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Free Oprah!

Oprah
stations will be getting 45 more episodes of the top-rated talk show than their new contracts call for. The largesse was triggered when Oprah's studio was being converted to digital in August 2000 and the production of 10 episodes was pushed to 2001. The additional production got King World CEO Roger King thinking about giving his clients a little something extra, he says. Some stations had been upset that they were going to receive only 26 weeks of original productions per season, compared with the industry-standard 35 weeks, per Oprah's contract. King decided to give them another three weeks of originals, and Oprah agreed.

EDI by 2002

It has been a long battle—about 10 years—but TV stations may finally get an industrywide electronic billings system (or EDI, for "electronic data interchange") sometime in 2002. After several meetings with invoice-software vendors last week, TVB Executive Vice President Abby Auerbach says a system will be implemented next year. Currently, there are more than a dozen non-compatible systems in the marketplace. Last week, 15 vendors, including major companies like Donovan Data Systems, Encoda and Mediaport, not only agreed to develop a single standard but said it could be done by year-end. "There's still a lot of work to be done, but that was a major breakthrough," said Auerbach, who oversees TVB's EDI committee.

Test run

The producers of ABC's planned midseason reality series, The Runner,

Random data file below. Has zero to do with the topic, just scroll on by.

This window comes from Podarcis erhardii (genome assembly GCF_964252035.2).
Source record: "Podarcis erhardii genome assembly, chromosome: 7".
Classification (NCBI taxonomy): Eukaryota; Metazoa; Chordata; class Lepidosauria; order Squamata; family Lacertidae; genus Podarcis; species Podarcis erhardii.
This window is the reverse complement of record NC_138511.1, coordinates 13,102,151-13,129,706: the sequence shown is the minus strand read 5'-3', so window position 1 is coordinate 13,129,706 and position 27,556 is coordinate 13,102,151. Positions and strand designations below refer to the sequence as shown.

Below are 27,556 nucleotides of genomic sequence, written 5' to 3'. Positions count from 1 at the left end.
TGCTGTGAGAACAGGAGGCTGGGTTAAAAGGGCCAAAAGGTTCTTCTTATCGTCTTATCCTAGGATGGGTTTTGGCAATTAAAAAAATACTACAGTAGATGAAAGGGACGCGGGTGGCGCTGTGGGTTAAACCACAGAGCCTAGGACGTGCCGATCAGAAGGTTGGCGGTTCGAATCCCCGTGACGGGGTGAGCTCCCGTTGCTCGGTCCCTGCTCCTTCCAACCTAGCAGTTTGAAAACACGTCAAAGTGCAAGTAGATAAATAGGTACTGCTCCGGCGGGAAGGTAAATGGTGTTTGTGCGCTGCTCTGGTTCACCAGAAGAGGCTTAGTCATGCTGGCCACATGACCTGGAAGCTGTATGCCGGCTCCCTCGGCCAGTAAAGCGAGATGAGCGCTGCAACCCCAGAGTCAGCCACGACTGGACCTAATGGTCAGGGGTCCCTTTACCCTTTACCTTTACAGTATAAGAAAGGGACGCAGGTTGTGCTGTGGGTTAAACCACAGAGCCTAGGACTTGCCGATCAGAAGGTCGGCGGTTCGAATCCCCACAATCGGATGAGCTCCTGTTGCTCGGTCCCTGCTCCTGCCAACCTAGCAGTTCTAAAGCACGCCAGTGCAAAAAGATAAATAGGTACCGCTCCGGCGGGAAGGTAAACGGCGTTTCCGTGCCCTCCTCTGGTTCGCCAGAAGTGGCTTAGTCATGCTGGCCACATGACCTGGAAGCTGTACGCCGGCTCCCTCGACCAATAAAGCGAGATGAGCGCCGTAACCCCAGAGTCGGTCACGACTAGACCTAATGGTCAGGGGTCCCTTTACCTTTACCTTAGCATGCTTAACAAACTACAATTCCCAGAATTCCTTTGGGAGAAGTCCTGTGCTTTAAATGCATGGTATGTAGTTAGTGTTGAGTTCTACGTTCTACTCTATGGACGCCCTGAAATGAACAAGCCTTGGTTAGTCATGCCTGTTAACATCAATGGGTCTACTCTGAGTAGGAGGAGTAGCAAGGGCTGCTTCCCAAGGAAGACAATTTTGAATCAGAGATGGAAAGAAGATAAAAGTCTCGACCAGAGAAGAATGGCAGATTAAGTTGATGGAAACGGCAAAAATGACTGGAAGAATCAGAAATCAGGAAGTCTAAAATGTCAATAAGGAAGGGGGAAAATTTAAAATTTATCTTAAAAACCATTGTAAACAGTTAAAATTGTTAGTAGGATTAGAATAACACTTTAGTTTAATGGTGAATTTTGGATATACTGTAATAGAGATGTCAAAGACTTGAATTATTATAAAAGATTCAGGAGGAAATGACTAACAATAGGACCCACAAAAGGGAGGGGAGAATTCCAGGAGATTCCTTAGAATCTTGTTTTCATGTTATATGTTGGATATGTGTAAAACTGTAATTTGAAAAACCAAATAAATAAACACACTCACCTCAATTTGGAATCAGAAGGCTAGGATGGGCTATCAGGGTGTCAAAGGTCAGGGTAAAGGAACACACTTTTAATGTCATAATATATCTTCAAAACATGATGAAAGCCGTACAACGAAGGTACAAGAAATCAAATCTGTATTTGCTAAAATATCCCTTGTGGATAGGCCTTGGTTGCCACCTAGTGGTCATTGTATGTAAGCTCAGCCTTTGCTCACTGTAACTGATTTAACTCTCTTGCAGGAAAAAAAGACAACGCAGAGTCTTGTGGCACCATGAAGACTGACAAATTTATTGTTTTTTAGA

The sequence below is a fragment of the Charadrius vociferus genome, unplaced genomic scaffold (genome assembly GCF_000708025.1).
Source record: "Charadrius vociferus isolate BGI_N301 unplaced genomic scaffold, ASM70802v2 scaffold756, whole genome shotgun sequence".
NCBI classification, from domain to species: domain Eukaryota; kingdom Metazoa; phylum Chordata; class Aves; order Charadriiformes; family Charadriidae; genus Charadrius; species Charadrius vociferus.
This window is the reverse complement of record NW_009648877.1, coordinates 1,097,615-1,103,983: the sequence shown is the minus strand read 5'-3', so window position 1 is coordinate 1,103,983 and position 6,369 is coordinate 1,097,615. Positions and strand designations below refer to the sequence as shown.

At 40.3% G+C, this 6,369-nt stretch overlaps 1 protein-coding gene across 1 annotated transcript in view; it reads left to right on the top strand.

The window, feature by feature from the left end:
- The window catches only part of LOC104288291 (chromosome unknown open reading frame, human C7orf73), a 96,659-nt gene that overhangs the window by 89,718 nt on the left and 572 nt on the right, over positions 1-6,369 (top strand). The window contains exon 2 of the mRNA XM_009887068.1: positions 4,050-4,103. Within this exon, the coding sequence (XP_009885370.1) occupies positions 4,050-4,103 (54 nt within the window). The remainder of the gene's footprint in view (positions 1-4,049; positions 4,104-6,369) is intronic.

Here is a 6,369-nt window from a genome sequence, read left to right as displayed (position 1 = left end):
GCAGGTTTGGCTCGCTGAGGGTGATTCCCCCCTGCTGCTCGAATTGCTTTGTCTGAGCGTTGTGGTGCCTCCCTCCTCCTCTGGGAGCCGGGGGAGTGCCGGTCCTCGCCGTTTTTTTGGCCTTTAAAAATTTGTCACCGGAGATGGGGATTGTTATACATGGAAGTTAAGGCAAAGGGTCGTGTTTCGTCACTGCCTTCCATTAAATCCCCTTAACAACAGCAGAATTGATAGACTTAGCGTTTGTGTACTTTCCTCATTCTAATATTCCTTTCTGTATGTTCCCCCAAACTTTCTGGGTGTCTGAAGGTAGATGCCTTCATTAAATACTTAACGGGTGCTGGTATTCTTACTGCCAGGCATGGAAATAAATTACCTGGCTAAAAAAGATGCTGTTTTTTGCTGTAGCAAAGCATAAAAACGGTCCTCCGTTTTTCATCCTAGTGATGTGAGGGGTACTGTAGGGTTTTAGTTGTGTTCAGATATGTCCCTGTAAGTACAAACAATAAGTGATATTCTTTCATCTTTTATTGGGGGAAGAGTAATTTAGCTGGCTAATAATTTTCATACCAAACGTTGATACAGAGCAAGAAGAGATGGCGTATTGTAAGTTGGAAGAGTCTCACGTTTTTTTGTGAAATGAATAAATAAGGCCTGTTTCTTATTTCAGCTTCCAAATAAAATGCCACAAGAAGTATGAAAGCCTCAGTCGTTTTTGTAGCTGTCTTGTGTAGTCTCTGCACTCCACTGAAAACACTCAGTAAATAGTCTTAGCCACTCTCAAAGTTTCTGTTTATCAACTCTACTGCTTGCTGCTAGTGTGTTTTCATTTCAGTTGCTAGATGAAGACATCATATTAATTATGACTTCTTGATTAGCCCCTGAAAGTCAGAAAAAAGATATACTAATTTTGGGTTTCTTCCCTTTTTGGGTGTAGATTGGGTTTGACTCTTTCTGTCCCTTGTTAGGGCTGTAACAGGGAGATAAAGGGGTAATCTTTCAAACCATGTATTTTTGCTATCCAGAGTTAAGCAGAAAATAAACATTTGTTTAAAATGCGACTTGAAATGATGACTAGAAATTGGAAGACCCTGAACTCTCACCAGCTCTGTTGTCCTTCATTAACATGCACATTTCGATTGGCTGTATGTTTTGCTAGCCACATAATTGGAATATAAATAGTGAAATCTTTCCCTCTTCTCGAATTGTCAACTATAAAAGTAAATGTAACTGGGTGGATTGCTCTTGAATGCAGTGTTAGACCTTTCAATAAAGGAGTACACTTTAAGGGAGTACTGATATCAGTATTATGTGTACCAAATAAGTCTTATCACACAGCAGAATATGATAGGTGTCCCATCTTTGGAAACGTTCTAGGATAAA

just completed a logistical test-run, literally, through greater Los Angeles. In the test of the series, which debuts in January, a so-called Runner set off with agents in hot pursuit, aided by clues placed all over the Los Angeles area, including a classified ad in the Palm Springs-basedDesert Post Weekly
that read, "You: Evasive runner. Me: Amtrak 776 Fullerton. Wait for me in the third car." Eric Olson, an editor at the Gannett publication, said, "We didn't really notice it until someone from ABC called to make sure the ad had run." Who Wants to Be a Millionaire?
producer Michael Davies and actors Matt Damon and Ben Affleck are involved in the production. ABC executives weren't commenting on the test.

Downside of reality

UPN and producers from Endemol Entertainment went to Fiji last week to tape a midseason reality series and got caught up in a different kind of reality: a cyclone. No one was hurt, and production on the tentatively titled Rebuild Your Life
will likely start this week as scheduled.

Profit for nonprofits

Public TV's fight to add commercial services in the digital era could be decided at the FCC's meeting Oct. 11. Although sources tracking the issue say no decision has been reached on the controversial idea and the order could still be dropped, FCC sources insist the issue will likely remain on the agenda. Public-television groups say commercial services such as tuition-based university programs and subscription services that could be offered via ancillary digital channels are necessary to pay for the DTV transition. Debate over the plan has split public broadcasters from their frequent ally, Media Access Project. MAP President Andrew Schwartzman says public broadcasters also are pushing for the right to carry ads, a change that would diminish Capitol Hill support for federal funding. "What they want is a blank check," he says.

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